Replacing Studio Monitors

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Replacing Studio Monitors

Postby Danny Vermin » April 10th, 2015, 4:32 pm

I have to replace my Roland DS90 monitors and have narrowed my search to the KRK Rokit 8 G3's and the JBL LSR308's. I make hip-hop/rap beats and will be using these monitors in an untreated medium sized room indefinitely. I use a lot of analog samples from my MPC2000 and also use digital sounds from rack mounts/keyboards and Maschine. I have all my equipment dating all the way back to the 90's and a lot of it gets used at one point or another so the sound to the speakers is going to be diverse. I don't have a sub yet and I like to have the bass sound proper as I use a lot of deep bass, 808, sine, and muddy bass that needs to be present when I'm mixing. I am looking to get the best sounding speakers for extended sessions as I can learn the nuances as I go to get a decent mix at the home studio level and then if necessary mix it down further as I see fit. I listened to both side by side at GC but it was hard for me to judge because the music selection they had was nothing like I will be playing. I could only tell that JBL seemed to have a better mid/high range than the KRK but I couldn't really tell which one would better represent the bass and what I would be sacrificing if anything for the speaker with the better bass. I'm ready to make a purchase now because I can't stand not having my monitors but the producers I know swear by the monitors they have without actually giving me any specifics. So the KRK people tell me I need the Rokits and the JBL guy I know swears they have equal the bass and way better overall sound. And one guy telling me get the Reveals. I've been doing music long enough to know it's largely personal preference when comparing gear but I was hoping someone could maybe give me some ideas based on actual use.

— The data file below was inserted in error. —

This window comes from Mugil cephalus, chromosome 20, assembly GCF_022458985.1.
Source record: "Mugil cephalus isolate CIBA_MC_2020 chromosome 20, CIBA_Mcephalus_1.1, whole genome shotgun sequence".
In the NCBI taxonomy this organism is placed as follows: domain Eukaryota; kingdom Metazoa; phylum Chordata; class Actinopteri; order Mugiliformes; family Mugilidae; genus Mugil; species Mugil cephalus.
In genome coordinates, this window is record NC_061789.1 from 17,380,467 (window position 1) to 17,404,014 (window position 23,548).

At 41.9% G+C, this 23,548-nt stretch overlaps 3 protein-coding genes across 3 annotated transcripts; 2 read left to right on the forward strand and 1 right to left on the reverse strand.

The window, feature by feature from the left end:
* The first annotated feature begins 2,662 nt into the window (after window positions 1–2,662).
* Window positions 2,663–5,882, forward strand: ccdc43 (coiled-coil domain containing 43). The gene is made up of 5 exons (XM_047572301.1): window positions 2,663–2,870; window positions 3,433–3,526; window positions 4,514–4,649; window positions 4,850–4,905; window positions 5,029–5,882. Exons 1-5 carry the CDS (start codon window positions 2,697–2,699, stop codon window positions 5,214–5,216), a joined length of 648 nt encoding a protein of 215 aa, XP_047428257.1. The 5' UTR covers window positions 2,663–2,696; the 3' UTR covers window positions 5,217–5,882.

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Re: Replacing Studio Monitors

Postby J-Bot » April 10th, 2015, 6:28 pm

Nutshell: Go with the JBL's. KRK's speakers tend to be a little more "fun" sounding than more neutral monitors. In an untreated room, you're going to want as neutral sounding as you can get. Another reason I'd avoid the Rokit 8 G3's is that they seem to get some lackluster reviews. Another good choice would be the Yamaha HS8 8" speakers, but they're a tad more expensive.

I have an older pair of Tannoy's Reveal 6 unpowered speakers, the red colored 6" version, and I've used them for years to good effect, but I don't work with hip-hop or other club based music. I don't know which Reveals the guy was talking about, and I don't know if Tannoy's newer Reveals are better or worse than their older speakers. The Reveal 802 8" speakers might be worth looking at, though.


Regardless of what you use, getting a solid mix in an untreated room, even with decent monitors, will be like trying to hit a moving target in the dark. I would suggest checking between multiple audio sources. Good headphones, the car, your friends' stereo or boom box, maybe even on earbuds and portable devices/phones.

I would also advise to start saving up to properly treat the mixing room acoustically sooner rather than later. At the very least, treating the corners with bass traps.
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Re: Replacing Studio Monitors

Postby MASSIVE Mastering » April 11th, 2015, 1:19 am

I haven't had them here, but trusted ears I know are going nuts over those Equator 8's (don't know the exact model number). They're near stupid-cheap (well, they're under $800 a pair - And if they're half as good as "trusted ears" are telling me, they're probably worth twice that) and I'm considering getting 3-pair in here to potentially set up a surround system.
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Re: Replacing Studio Monitors